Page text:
Black Catholic History Month was established in 1990 through the advocacy of the National Black Catholic Clergy Caucus. During the same year, the first celebration of Black Catholic History Month began in November in various cities in the United States with the celebration of St. Martin de Porres’ Feast Day. On November 3rd of that year, a liturgy celebrated the 150th anniversary of St. Martin’s transition to eternal life.
In the world today there are more than 200 million people of African descent in the Roman Catholic Church.
The reason for the selection of November to celebrate Black Catholic History is the number of important dates within this month:
- Nov. 1 – All Saints Day – an opportunity to review the lives of saints of African descent living in the first 300 years of Church history;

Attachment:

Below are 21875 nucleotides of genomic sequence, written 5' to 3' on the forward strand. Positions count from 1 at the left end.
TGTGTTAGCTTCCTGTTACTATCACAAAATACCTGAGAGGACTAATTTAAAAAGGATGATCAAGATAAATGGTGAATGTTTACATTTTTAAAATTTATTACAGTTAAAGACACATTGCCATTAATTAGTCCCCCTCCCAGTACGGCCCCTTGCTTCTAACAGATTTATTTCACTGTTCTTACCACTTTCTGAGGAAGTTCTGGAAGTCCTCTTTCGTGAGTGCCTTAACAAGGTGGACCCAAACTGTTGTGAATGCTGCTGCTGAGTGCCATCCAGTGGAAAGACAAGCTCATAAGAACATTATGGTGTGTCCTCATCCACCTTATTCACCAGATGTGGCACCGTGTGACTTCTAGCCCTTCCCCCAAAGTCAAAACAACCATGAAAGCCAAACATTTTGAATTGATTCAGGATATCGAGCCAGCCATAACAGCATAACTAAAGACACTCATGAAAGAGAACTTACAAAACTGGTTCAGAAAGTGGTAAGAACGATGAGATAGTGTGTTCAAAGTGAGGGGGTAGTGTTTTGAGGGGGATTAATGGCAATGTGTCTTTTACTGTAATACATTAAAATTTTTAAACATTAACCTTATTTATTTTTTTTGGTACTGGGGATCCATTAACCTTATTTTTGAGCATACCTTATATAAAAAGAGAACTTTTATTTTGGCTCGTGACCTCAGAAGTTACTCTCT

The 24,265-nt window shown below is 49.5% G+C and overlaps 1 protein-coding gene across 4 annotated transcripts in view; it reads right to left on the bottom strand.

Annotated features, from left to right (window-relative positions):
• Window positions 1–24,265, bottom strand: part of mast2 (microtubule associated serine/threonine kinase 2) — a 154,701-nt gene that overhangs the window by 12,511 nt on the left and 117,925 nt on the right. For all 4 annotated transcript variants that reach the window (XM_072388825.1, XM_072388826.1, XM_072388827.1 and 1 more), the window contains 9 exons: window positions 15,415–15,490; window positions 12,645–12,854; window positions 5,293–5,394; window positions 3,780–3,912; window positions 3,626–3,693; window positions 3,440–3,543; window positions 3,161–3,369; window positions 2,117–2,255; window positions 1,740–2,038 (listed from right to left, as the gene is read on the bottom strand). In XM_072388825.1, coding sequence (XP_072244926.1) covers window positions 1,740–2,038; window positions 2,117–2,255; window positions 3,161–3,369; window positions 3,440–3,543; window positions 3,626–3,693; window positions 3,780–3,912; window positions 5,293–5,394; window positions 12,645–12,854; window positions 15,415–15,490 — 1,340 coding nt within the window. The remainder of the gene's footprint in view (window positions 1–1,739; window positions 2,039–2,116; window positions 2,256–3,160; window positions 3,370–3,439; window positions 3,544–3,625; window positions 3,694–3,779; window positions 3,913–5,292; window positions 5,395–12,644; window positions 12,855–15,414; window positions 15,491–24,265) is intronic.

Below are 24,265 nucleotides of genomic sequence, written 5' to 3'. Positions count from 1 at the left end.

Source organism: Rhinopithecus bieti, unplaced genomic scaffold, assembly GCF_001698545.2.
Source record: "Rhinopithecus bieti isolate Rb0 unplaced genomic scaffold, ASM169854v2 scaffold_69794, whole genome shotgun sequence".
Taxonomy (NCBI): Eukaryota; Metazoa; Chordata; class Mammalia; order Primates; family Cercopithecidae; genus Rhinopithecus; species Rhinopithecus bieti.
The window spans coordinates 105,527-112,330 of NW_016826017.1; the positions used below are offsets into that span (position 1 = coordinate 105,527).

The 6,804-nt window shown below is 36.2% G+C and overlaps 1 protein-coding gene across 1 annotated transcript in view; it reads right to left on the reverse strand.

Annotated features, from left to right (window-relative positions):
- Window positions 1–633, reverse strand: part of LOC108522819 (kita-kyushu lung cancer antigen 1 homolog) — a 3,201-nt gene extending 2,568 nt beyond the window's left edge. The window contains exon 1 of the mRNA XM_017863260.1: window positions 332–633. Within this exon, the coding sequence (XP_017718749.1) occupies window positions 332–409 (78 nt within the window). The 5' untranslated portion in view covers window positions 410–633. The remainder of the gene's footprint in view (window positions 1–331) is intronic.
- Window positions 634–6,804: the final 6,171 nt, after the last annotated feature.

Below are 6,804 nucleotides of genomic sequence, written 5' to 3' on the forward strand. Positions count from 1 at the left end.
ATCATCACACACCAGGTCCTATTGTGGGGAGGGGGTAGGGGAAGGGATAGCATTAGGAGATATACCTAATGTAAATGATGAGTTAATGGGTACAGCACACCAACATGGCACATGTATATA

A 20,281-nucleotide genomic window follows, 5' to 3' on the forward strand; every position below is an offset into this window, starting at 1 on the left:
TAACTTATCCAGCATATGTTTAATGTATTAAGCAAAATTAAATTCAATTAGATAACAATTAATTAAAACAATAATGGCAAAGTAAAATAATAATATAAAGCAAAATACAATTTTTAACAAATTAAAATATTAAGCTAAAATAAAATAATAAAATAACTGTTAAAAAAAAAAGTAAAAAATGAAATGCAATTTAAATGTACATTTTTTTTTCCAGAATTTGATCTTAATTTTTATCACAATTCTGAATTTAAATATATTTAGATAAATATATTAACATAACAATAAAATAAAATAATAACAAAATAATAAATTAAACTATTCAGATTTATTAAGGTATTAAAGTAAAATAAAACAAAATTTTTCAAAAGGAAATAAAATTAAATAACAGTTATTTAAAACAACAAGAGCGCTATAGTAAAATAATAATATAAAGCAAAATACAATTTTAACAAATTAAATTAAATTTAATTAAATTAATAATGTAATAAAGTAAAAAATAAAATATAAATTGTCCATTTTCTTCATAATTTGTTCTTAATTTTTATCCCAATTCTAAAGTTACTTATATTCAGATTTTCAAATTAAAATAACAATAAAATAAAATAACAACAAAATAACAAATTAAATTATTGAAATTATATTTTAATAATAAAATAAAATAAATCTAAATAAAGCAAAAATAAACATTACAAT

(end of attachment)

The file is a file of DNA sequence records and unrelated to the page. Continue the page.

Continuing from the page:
- Nov. 2 – All Souls Day – a time to remember the Africans lost in cruel treatment in the Middle passage crossing the Atlantic Ocean;
- Nov. 3 – Feast of St. Martin de Porres, the only saint of African descent in this hemisphere;
- Nov. 20 – the death of Zumbi Palmares in Brazil, the South American founder of a free state for blacks.
Black Catholic History Month is a time for us to celebrate the contributions of black Catholics to the Roman Catholic tradition.
Check out these resources:
- Learn about several Black Catholics who are in the process of becoming saints
- More information from the USCCB
- History of the Oblate Sisters of Providence, the Baltimore-based community of sisters founded as the first sustained order for black women
- Timeline of Black Catholic History from the National Black Catholic Congress
- Recommended reading from the USCCB about inspiring African Americans
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